ancient dogs with leashes

Oldest depiction of dogs with humans plus inequality

Filed under: History

Two other posts on dogs, domestication and human evolution: here and here Also in the November 17th issue of science, an article about the history of inequality by Lizzie Wade. Summary Economic inequality has deep roots. A new study concludes that its ancient hotbed was the Old World: Societies there tended to be less equal …

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evolution of emotion

The Role of Emotion (and domesticated animals) in Human Evolution, excerpt from Introduction

Filed under: Evolution of Emotion, Evolutionary psychology

We belong to the primate order of the mammalian class of the animal kingdom. A distinguishing characteristic of primate evolution is the manner in which their large brains were acquired. There is wide agreement that these outsized brains were evolved not in response to the outer physical environment but to the inner environment of an …

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Emotions in charge in dogs

Emotions in Charge of both Dog and Human Language

Filed under: cognitive capacities, Evolution of Emotion, Language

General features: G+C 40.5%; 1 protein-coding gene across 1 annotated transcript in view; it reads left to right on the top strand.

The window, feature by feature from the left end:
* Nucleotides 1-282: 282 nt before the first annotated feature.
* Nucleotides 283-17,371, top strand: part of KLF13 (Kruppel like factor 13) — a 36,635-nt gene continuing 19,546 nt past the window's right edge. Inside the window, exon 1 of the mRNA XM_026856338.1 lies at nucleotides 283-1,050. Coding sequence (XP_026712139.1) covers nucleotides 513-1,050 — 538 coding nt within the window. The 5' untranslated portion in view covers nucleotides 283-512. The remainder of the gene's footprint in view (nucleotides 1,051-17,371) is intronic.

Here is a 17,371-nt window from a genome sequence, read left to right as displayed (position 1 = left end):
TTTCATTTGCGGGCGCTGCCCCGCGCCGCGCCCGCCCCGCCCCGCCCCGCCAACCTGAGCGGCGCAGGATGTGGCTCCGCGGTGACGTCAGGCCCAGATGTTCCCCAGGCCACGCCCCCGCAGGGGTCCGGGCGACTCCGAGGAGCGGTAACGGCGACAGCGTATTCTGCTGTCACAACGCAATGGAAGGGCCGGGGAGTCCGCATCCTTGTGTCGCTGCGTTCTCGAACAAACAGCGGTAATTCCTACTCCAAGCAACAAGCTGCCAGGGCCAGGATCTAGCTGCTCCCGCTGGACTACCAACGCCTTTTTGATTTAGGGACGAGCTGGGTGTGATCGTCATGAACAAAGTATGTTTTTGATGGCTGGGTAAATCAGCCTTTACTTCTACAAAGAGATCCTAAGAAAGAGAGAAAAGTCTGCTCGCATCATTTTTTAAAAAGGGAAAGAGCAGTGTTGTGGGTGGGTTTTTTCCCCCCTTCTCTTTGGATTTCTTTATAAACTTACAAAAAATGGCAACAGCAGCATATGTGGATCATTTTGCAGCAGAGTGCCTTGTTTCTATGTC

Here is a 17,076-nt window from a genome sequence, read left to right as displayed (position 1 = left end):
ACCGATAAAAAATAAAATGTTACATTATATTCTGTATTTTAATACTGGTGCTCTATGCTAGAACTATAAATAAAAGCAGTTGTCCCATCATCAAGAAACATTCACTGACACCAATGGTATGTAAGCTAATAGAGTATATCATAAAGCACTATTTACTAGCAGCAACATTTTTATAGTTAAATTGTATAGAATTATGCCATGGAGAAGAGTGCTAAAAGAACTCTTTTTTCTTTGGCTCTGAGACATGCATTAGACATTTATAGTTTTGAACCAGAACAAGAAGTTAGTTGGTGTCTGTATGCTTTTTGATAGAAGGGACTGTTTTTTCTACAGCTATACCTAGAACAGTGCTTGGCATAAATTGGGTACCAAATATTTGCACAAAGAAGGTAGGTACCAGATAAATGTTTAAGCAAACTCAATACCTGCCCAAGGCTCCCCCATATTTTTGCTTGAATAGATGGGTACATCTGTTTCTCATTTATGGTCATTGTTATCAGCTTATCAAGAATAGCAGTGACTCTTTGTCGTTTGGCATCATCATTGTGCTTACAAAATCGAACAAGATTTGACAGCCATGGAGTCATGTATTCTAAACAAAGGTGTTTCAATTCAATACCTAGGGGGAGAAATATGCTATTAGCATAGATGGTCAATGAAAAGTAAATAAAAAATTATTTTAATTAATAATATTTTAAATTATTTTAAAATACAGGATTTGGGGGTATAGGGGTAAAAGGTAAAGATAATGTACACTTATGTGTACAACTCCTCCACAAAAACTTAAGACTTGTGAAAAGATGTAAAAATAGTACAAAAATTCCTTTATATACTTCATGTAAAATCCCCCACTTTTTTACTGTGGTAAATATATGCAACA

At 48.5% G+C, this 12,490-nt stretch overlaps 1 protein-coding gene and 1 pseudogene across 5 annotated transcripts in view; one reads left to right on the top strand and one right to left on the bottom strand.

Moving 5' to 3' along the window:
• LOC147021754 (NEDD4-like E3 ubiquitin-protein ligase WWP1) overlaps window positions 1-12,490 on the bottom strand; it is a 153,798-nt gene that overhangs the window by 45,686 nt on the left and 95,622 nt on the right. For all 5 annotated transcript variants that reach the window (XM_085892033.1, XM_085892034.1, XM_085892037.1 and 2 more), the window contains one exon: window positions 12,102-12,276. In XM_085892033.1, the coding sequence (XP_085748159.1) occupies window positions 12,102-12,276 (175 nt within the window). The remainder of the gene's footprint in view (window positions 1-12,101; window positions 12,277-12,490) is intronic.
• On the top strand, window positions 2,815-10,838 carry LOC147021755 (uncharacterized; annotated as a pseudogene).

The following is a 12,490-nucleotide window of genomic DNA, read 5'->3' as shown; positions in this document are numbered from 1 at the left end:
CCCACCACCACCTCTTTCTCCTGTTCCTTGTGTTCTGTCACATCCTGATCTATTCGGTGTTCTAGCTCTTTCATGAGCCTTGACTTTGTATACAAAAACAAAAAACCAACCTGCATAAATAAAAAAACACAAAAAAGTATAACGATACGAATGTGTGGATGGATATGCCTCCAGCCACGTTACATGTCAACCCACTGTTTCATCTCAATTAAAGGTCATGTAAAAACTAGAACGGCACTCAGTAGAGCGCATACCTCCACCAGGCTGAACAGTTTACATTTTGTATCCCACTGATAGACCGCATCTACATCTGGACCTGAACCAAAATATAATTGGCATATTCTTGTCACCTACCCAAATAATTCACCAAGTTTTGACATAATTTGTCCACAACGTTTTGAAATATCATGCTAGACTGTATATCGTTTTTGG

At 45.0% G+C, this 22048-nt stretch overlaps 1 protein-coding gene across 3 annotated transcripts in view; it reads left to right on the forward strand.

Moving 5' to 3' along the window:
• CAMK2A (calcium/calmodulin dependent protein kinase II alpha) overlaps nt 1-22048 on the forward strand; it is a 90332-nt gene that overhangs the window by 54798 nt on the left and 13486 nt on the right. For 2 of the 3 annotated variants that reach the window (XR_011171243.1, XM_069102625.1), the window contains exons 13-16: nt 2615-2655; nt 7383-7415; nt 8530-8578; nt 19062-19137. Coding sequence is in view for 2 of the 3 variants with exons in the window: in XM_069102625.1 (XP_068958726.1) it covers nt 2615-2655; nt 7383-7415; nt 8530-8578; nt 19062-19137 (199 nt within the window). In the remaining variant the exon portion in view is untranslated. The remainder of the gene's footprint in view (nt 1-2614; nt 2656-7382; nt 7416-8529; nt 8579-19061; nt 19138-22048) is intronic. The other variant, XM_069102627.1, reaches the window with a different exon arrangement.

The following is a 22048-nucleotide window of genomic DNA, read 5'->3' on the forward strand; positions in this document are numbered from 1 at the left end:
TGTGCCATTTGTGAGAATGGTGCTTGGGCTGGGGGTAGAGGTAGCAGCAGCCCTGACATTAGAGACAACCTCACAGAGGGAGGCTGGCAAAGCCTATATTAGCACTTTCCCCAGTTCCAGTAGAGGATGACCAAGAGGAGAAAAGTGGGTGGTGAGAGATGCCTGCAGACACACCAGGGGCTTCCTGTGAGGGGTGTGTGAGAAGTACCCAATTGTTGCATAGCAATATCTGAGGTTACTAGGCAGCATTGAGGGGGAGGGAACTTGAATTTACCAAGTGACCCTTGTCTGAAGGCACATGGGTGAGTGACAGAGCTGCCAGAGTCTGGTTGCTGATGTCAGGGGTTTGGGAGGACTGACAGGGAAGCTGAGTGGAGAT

The most basic activity of this blog is to maintain vigilance of ongoing science, particularly in the fields of psychiatry and paleoanthropology but also in numerous other fields, and to apply all relevant new findings to the Blog’s broad paradigm of the human mind. In the September 2nd issue of Science an article entitled, …

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Emotional Fossils – V – Summing It Up and Questions Raised

Filed under: Belief, Emotional Fossils, Evolution of Emotion, Evolutionary psychology, Self domestication | 3 Comments

  Mental illnesses lift out into bas-relief segments of our normal emotional function that have been evolved in the successive eras of our six million year hominid legacy, as if placing them under a microscope and magnifying their fundamental elements.  The anxiety disorders reveal that the source of their emanation is our social ecology.  Separation …

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de Waal

Emotional Fossils – II – “too harsh for a human being”

Filed under: Emotional Fossils, Evolution of Emotion, Evolutionary psychology, Group Selection | 7 Comments

Having determined that the various mental illnesses were all reflective of evolved segments of normal emotion, and that the majority of these illness – the anxiety and depression disorders – reflected motivation by aversion to the fears of separation and being trapped, I concluded that much of normal human behavior is inhibitory of primate aggression …

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